February 24, 2006

LinkNews Digest [02/24/2006]

McDonalds Sued Over Fry Ingredients

CHICAGO - McDonald's Corp. faces at least three lawsuits claiming the fast-food giant misled the public after it acknowledged earlier this week its french fries contain milk and wheat ingredients.

Debra Moffatt of Lombard, Ill., seeks unspecified damages in a suit filed Friday in Chicago. Her attorney, Thomas Pakenas, said his client has celiac disease, which causes gastrointestinal symptoms set off by eating gluten, a protein found in wheat.

Mark and Theresa Chimiak of Jupiter, Fla., sued Friday in Florida, claiming their 5-year-old daughter has an intolerance to gluten and became seriously ill after eating the fries. Nadia Sugich of Los Angeles sued Wednesday, saying she eats no animal products and would not have eaten the fries had she known they contained dairy ingredients.

McDonald's, based in Oak Brook, Ill., said Monday that wheat and dairy products are used to flavor its fries. Before its acknowledgment Monday, the company had quietly added "Contains wheat and milk ingredients" to the french fries listing on its Web site. (LINK )

Even the Dogs in SanFran Will Recycle

SAN FRANCISCO (Reuters) - San Francisco, a leader in urban recycling, is preparing to enlist its canine population for a first in the United States: converting dog poop into energy.

Norcal Waste Systems Inc., the city's garbage company, plans to test collection carts and biodegradable bags in a city-center park popular with dog walkers.

A city study found that almost 4 percent of all the garbage picked up at San Francisco homes was from animal waste destined for the city's landfill, Norcal Waste spokesman Robert Reid said. San Francisco has an estimated 120,000 dogs.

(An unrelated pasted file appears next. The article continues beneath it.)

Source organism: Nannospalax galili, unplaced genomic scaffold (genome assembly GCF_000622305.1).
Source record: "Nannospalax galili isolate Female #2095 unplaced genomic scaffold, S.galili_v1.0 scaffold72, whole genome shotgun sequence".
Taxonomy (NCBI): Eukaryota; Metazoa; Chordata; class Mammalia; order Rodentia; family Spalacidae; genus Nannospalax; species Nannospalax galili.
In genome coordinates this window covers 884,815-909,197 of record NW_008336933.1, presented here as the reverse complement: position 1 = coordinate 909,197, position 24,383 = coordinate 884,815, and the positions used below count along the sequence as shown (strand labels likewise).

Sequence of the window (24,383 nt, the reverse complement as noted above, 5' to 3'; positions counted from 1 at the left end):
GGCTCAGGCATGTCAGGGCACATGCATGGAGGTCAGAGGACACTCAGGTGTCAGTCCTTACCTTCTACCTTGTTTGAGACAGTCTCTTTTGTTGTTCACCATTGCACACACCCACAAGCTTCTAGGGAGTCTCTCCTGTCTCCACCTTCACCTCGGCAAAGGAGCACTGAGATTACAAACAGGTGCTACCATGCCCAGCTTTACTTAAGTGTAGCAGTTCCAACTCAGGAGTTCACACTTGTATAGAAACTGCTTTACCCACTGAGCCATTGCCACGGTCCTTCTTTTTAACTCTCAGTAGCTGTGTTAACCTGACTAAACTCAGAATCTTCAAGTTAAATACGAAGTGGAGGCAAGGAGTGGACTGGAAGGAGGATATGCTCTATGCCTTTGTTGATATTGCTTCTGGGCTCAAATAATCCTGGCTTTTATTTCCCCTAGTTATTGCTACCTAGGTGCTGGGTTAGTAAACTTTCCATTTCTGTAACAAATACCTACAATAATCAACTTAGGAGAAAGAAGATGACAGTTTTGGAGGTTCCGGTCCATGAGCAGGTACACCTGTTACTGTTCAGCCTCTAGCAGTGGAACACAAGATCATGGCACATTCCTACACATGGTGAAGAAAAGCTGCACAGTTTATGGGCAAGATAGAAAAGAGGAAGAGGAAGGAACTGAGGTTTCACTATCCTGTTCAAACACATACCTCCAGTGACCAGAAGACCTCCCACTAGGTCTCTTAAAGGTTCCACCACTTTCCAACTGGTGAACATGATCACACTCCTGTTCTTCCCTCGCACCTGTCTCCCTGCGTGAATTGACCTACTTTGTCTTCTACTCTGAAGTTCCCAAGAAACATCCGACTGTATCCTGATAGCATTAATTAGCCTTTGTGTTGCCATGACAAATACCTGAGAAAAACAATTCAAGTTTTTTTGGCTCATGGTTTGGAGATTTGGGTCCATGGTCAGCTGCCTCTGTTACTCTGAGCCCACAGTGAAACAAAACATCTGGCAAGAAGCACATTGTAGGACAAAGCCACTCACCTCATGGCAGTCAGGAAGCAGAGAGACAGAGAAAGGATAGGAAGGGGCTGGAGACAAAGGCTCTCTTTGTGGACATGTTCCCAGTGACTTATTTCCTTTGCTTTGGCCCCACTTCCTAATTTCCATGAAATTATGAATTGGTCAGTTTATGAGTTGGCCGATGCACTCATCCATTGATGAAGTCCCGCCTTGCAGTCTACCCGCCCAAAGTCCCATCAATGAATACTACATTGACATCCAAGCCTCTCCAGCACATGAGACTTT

"The city asked us to start thinking about a pilot program to recycle the dog poop in order to cut back adding more waste in landfills," Reid said.

Dog feces could be scooped into a methane digester, a device that uses bugs and microorganisms to gobble up the material and emit methane, which would be trapped and burned to power a turbine to make electricity or to heat homes.

Dogs and cats in the United States produce about 10 million tonnes of waste a year, Will Brinton, an environmental scientist and owner-director of Woods End Laboratories in Maine, said. (LINK )

Wayans Attempts Trademark for N-Word

The actor Damon Wayans has been engaged in a 14-month fight to trademark the term "N---a" [rhymes with "Bigga" - ed.] for a clothing line and retail store, a search of the U.S. Patent and Trademark Office's online database reveals.

Wayans wants to dress customers in 14 kinds of attire from tops to bottoms, and use the controversial mark on "clothing, books, music and general merchandise," as well as movies, TV and the internet, according to his applications.

But, so far, his applications have been unsuccessful. Trademark examiner Kelly Boulton rejected the registration dated Dec. 22, citing a law that prohibits marks that are "immoral or scandalous." A previous attempt by Wayans was turned down on identical grounds six months earlier.

"While debate exists about in-group uses of the term, 'n---a' is almost universally understood to be derogatory," Boulton wrote to Wayans' attorney, William H. Cox, according to the application.

The word "n---a" is ubiquitous in hip-hop music, where it provides half of a rhyming couplet radio listeners never get to hear in the Grammy-winning song "Gold Digger" by Kanye West. Ol' Dirty Bastard used the term 76 times in the 1999 album N---a Please, not counting repetitions in a chorus.

"The very fact that debate is ongoing regarding in-group usage, shows that a substantial composite of African-Americans find the term 'n---a' to be offensive," Boulton wrote in rejecting Wayans.

Though attempts to commercialize "N---a" coincide with a generational shift in how the word is perceived, the clothing is still likely to test some boundaries, as Rhodan demonstrated in a phone interview.

"You couldn't wear it," he said. (LINK via WIRED)

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